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Overheard in GenForum: CCC in Florida in the 1940s
by Rhonda R. McClure

Each week Rhonda answers a question from the GenForum message boards and gives her expert answer here. We'd love to hear anything you have to add. Go ahead and leave your comments on GenForum with the original message.

September 09, 1999
See Rhonda's Previous Columns

Q: I am looking for a list of African Americans who served in the Civilian Conservation Corps from Tampa, Florida. My uncle's name was Ellis MITCHELL. He also served in World War II. -- Joyce

A: The Civilian Conservation Corps was created by an act of Congress on 28 June 1937. Often known as the CCC, this group succeeded the Emergency Conservation Work that was established in 1933.

The CCC would be terminated in 1942 by an appropriations act in July of that year. This was one of the groups created as part of the New Deal. For information on the CCC specifically, you will want to locate John A. Salmond's The CCC, 1933-1942; A New Deal Case Study published in 1967.

The CCC offered employment and training to unemployed youths, war veterans and Indians.

Who Worked for the CCC

Many of the programs begun during the New Deal were designed to help employ the many people who were unemployed. The Works Project Administration (one of the groups that genealogists owe much to) was one of those programs. The WPA created work for unemployed teachers and writers. The CCC created jobs for the unemployed youth, some war veterans and some Indians.

Selection of possible workers was done primarily on the state level. The State welfare agency selected those individuals who would be enrolled in conservation and natural resources development jobs. Those war veterans who were employed, were selected through the Veterans Administration.

What Work Did They Do?

Once the individuals were selected, they were assembled and provided with transportation to the camps along with housing, food and medical services. It was the War Department that funded the general operations and finances of the camp.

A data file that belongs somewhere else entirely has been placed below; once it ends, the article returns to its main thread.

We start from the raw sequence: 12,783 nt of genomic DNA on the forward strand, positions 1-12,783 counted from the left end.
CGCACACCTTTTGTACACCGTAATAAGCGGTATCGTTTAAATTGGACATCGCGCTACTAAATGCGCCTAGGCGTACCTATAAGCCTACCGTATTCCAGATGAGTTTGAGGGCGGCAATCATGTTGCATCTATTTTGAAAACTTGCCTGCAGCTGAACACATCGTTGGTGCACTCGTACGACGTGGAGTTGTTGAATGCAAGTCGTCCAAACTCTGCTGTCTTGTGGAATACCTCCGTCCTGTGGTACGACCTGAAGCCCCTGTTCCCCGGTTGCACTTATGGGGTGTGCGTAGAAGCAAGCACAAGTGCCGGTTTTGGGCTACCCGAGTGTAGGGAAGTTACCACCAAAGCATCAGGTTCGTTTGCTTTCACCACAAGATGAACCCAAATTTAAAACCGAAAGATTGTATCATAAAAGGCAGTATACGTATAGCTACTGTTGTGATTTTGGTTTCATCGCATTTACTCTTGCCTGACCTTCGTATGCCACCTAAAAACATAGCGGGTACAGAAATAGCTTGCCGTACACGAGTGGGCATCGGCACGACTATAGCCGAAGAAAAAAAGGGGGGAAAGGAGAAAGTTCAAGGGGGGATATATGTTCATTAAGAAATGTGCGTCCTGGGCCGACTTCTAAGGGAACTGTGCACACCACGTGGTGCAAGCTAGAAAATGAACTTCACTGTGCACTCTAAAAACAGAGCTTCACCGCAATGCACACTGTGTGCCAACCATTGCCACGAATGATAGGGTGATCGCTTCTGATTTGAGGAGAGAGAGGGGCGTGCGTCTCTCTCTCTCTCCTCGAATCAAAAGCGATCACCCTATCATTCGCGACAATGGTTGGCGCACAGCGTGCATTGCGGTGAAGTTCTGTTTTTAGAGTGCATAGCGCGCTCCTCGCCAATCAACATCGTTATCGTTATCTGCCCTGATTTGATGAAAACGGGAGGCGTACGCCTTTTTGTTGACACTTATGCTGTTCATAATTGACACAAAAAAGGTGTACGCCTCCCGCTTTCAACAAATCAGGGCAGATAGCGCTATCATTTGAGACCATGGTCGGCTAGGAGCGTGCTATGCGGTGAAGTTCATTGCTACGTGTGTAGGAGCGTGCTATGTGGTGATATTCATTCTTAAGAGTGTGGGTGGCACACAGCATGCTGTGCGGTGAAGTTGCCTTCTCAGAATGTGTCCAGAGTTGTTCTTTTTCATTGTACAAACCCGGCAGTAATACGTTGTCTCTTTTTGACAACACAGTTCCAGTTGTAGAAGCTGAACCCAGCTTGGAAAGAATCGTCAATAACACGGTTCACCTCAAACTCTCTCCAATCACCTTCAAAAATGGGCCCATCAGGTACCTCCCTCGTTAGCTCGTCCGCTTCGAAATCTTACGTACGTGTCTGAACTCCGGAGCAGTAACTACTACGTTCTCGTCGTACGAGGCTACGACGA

However, the work the enrollees did was planned and overseen by:

  • The Forest Service
  • The Soil Conservation Service
  • The Bureau of Plant Industry
  • The Bureau of Entomology and Plant Quarantine
  • The National Park Service

Where Are the Records?

Some of the records, in fact a large portion of them are located in the National Archives. There are over 732 cubic feet of records that include correspondence, annual reports, manuals, the CCC weekly newspaper Happy Days and other items.

Additional records are located in the various branch offices of the National Archives. Since your uncle was in Florida, the closest branch is the Atlanta Branch,1557 St. Joseph Ave., East Point, GA 30344. The records in their collection are primarily from the Forest Service.

See Rhonda's Previous Columns

Rhonda R. McClure is a professional genealogist specializing in celebrity trees and computerized genealogy. She has been involved in online genealogy for fifteen years. She is the author of the award-winning The Complete Idiot's Guide to Online Genealogy, now in its second edition. She is the author of four how-to guides on Family Tree Maker. In late 2001, she wrote The Genealogist's Computer Companion. She is a contributing editor to Biography Magazine with her "Celebrity Roots" column and a contributing writer to The History Channel Magazine. Her latest book is Finding Your Famous and Infamous Ancestors. She may be contacted at rhondagen@thegenealogist.com.

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